Minnesota’s youngest state senator was encouraged by doctors to have an abortion earlier this year. She rejected their advice and happily gave birth to identical twin boys, Charles and James, in May.
In a recent interview with The Catholic Spirit, Julia Coleman, a Republican who represents District 47 in Minnesota’s upper chamber, explains that doctors informed her that Charles was not developing properly and that he had selective intrauterine growth restriction (sIUGR), a life-threatening diagnosis.
“At one point, [they] told us we could increase James’ chance of survival if we killed Charles,” she told the outlet.
“[My husband] Jacob and I both insistently said: ‘That’s not on the table.’ We were never going to choose between our kids. We’re incredibly pro-life.”
Charles and James were born prematurely by C-section at 33 weeks, and spent 27 days in the intensive care unit at Children’s Hospital in Minneapolis.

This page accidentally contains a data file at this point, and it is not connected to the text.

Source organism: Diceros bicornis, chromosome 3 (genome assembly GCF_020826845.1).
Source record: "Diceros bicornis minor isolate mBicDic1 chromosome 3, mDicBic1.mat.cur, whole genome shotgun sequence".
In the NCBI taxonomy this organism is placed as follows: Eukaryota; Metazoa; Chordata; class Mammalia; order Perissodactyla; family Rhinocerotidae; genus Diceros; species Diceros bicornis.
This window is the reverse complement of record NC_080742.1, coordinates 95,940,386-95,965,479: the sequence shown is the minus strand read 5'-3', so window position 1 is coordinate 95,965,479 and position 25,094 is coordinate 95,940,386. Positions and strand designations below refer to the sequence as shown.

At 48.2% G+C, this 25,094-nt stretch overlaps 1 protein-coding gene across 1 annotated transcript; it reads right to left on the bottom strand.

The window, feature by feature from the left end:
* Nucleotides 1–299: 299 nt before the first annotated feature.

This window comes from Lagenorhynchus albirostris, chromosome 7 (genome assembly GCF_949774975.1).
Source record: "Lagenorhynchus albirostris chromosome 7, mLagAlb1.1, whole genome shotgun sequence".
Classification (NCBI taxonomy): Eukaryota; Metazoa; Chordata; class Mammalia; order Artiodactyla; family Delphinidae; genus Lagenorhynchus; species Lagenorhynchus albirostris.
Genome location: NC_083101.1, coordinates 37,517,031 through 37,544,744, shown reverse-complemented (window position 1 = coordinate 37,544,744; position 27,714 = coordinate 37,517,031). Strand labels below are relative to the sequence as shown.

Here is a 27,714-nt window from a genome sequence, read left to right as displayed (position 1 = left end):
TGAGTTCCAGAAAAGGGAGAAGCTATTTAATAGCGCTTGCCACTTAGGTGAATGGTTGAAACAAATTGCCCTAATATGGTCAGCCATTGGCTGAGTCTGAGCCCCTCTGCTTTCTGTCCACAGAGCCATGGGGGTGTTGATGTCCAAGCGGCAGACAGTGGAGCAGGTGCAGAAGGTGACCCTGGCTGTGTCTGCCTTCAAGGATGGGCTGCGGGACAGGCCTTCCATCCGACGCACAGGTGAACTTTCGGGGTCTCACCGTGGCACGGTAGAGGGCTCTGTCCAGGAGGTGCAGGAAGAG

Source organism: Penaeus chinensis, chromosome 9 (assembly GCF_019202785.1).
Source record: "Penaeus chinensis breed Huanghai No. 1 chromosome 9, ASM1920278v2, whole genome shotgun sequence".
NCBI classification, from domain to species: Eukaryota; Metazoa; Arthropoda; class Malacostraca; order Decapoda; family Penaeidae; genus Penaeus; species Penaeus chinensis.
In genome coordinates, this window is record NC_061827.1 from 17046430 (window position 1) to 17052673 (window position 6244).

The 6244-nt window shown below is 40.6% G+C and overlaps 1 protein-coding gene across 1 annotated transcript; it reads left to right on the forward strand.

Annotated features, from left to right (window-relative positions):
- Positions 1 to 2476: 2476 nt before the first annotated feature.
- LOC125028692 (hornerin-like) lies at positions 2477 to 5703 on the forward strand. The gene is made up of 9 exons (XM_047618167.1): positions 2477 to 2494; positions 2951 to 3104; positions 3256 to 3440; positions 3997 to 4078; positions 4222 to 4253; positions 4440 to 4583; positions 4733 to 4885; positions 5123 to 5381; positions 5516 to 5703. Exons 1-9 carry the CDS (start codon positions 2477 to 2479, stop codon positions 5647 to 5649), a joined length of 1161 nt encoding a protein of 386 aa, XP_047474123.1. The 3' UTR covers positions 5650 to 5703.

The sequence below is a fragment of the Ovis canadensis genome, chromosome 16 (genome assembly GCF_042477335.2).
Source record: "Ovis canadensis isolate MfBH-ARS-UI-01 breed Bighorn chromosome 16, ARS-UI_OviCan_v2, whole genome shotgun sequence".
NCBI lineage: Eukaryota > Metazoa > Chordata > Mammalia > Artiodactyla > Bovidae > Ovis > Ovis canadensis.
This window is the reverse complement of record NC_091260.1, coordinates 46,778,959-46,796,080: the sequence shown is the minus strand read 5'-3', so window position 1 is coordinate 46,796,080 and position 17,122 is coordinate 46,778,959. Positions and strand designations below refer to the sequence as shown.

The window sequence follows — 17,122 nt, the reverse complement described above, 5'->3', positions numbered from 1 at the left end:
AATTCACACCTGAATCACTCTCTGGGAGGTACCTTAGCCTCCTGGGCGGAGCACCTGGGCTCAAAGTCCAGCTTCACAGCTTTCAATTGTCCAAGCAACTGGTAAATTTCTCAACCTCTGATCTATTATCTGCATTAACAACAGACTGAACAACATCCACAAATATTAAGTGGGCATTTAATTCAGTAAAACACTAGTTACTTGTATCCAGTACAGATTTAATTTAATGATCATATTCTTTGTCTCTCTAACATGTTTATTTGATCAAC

“We didn’t know if the boys were going to make it more than a few minutes or hours upon their birth. The doctor has since told me that there were times she looked at their scans and didn’t think they’d ever make it home. I’m so grateful.”
Coleman, 29, is the daughter-in-law of former U.S. Sen. Norm Coleman. She and her husband now have three children, including her eldest boy Adam. She says that the last several months have helped her grow as a person.
“There’s a perspective you gain, having children stare death in the eye, and to be granted a miracle,” she said. “Your connection to your faith is stronger. You trust everything will work out. I feel more capable. Once you’ve faced the scariest situation you can face — losing a child — not much else looks scary.
“Prayer is an essential part of motherhood,” she further added. “In times of real struggle, my husband and I turn to the Infant Jesus of Prague novena. It has helped us focus on putting our faith in God and surrendering, saying, ‘I trust in you’ and then shutting off the worry.”
Click here to read Senator Coleman’s blog on the status of her twins as of July 17.